The deviations from thermal equilibrium for a black hole are negligible. The outgoing radiation still encodes the exact state. These are not contradictory statements, because a thermal state has a maximum number of microstates which can produce it, so that the microstate doesn't have to leave a macroscopic imprint.

I heard a classical example of this from Sidney Coleman in the early 1990s. Consider heating a lump of coal at absolute zero with a perfectly coherent laser until it glows red hot, emitting photons until it cools down to absolute zero again. The incoming photons are in a pure state, the outgoing photons are thermal. In principle, all the information about the incoming photons are contained in the outgoing photons, but it can be shown that the reduced density matrix of even 50% of all the photons is essentially perfectly random and thermal. You need to look at nearly all the photons to get the density matrix to reveal the substructure.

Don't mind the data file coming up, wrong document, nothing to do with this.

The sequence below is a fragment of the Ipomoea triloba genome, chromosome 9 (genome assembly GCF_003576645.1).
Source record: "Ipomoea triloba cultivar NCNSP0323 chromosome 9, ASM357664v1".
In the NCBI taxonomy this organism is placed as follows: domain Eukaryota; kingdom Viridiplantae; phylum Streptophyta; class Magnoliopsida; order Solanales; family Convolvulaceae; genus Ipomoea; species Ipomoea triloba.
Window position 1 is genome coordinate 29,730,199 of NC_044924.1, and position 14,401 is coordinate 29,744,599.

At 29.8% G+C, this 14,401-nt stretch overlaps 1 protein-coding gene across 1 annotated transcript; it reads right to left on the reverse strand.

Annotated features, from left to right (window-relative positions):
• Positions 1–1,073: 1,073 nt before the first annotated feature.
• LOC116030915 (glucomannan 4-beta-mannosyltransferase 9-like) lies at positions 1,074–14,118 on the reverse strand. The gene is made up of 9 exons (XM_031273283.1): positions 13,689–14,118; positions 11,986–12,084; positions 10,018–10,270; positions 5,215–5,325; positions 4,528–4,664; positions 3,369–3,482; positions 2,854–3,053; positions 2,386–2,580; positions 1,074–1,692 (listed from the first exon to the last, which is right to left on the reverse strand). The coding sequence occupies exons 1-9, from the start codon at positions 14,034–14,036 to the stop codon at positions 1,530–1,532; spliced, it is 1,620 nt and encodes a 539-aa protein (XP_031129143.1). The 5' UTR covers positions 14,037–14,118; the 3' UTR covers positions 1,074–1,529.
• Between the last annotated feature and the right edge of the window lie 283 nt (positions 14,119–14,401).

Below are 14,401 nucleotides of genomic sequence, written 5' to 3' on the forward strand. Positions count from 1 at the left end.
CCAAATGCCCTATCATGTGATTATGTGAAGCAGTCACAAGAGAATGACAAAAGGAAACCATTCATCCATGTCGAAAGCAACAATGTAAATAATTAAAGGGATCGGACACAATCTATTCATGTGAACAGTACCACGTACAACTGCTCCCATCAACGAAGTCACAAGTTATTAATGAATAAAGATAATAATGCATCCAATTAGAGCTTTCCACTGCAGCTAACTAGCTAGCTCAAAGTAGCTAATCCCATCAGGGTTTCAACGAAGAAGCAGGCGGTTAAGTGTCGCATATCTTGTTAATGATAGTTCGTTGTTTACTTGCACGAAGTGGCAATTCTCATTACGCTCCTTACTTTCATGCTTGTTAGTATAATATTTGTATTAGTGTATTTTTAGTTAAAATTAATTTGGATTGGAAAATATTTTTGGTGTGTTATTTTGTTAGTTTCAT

Any way of experimentally demonstrating the nonthermalness of a black hole will require an impossible measurment of an observable which combines nearly all the photons. The only reasonable way out is to consider a nearly extremal black hole absorbing a tiny amount of matter, and reemitting it. Within string theory, such a process is not thermal at all but is described (in model black holes) by a brane-matter interaction whose output is reasonably calculable. Gubser and others performed this calculation for D-branes scattering gravitons in string theory in 1995, and this method of coherent model black hole incoming/outgoing scattering was one of the major inputs leading to AdS/CFT.

This post imported from StackExchange Physics at 2014-03-17 03:34 (UCT), posted by SE-user Ron Maimon